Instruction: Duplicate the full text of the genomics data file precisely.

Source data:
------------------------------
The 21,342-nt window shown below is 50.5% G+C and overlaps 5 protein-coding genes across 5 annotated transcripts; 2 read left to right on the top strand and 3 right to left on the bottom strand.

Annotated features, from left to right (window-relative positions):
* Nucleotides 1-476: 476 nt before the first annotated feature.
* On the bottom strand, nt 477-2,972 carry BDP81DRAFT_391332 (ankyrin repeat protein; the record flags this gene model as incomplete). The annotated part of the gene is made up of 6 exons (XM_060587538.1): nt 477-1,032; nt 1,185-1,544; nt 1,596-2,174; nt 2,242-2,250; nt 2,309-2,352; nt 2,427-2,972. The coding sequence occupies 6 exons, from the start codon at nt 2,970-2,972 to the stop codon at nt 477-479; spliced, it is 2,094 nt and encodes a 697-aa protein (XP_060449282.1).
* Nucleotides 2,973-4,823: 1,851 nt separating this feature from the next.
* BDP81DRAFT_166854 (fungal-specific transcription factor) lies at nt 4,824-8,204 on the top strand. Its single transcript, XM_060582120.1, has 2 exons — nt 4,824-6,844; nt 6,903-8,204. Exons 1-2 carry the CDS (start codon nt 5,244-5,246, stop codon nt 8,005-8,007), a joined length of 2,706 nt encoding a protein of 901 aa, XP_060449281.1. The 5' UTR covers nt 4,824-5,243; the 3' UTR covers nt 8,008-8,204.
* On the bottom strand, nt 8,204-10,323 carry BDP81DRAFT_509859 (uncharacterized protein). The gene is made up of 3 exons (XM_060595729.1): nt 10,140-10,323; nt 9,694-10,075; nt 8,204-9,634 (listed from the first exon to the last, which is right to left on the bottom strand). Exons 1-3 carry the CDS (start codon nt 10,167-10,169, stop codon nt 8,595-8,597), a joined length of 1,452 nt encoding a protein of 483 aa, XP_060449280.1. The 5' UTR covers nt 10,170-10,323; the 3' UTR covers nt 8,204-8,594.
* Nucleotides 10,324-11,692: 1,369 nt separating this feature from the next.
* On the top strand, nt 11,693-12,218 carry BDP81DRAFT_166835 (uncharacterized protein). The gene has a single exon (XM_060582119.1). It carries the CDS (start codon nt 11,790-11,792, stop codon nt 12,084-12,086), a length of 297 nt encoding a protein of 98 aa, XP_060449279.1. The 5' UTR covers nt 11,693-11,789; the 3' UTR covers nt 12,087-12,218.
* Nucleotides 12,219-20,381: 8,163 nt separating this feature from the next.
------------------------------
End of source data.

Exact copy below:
The 21,342-nt window shown below is 50.5% G+C and overlaps 5 protein-coding genes across 5 annotated transcripts; 2 read left to right on the top strand and 3 right to left on the bottom strand.

Annotated features, from left to right (window-relative positions):
* Nucleotides 1-476: 476 nt before the first annotated feature.
* On the bottom strand, nt 477-2,972 carry BDP81DRAFT_391332 (ankyrin repeat protein; the record flags this gene model as incomplete). The annotated part of the gene is made up of 6 exons (XM_060587538.1): nt 477-1,032; nt 1,185-1,544; nt 1,596-2,174; nt 2,242-2,250; nt 2,309-2,352; nt 2,427-2,972. The coding sequence occupies 6 exons, from the start codon at nt 2,970-2,972 to the stop codon at nt 477-479; spliced, it is 2,094 nt and encodes a 697-aa protein (XP_060449282.1).
* Nucleotides 2,973-4,823: 1,851 nt separating this feature from the next.
* BDP81DRAFT_166854 (fungal-specific transcription factor) lies at nt 4,824-8,204 on the top strand. Its single transcript, XM_060582120.1, has 2 exons — nt 4,824-6,844; nt 6,903-8,204. Exons 1-2 carry the CDS (start codon nt 5,244-5,246, stop codon nt 8,005-8,007), a joined length of 2,706 nt encoding a protein of 901 aa, XP_060449281.1. The 5' UTR covers nt 4,824-5,243; the 3' UTR covers nt 8,008-8,204.
* On the bottom strand, nt 8,204-10,323 carry BDP81DRAFT_509859 (uncharacterized protein). The gene is made up of 3 exons (XM_060595729.1): nt 10,140-10,323; nt 9,694-10,075; nt 8,204-9,634 (listed from the first exon to the last, which is right to left on the bottom strand). Exons 1-3 carry the CDS (start codon nt 10,167-10,169, stop codon nt 8,595-8,597), a joined length of 1,452 nt encoding a protein of 483 aa, XP_060449280.1. The 5' UTR covers nt 10,170-10,323; the 3' UTR covers nt 8,204-8,594.
* Nucleotides 10,324-11,692: 1,369 nt separating this feature from the next.
* On the top strand, nt 11,693-12,218 carry BDP81DRAFT_166835 (uncharacterized protein). The gene has a single exon (XM_060582119.1). It carries the CDS (start codon nt 11,790-11,792, stop codon nt 12,084-12,086), a length of 297 nt encoding a protein of 98 aa, XP_060449279.1. The 5' UTR covers nt 11,693-11,789; the 3' UTR covers nt 12,087-12,218.
* Nucleotides 12,219-20,381: 8,163 nt separating this feature from the next.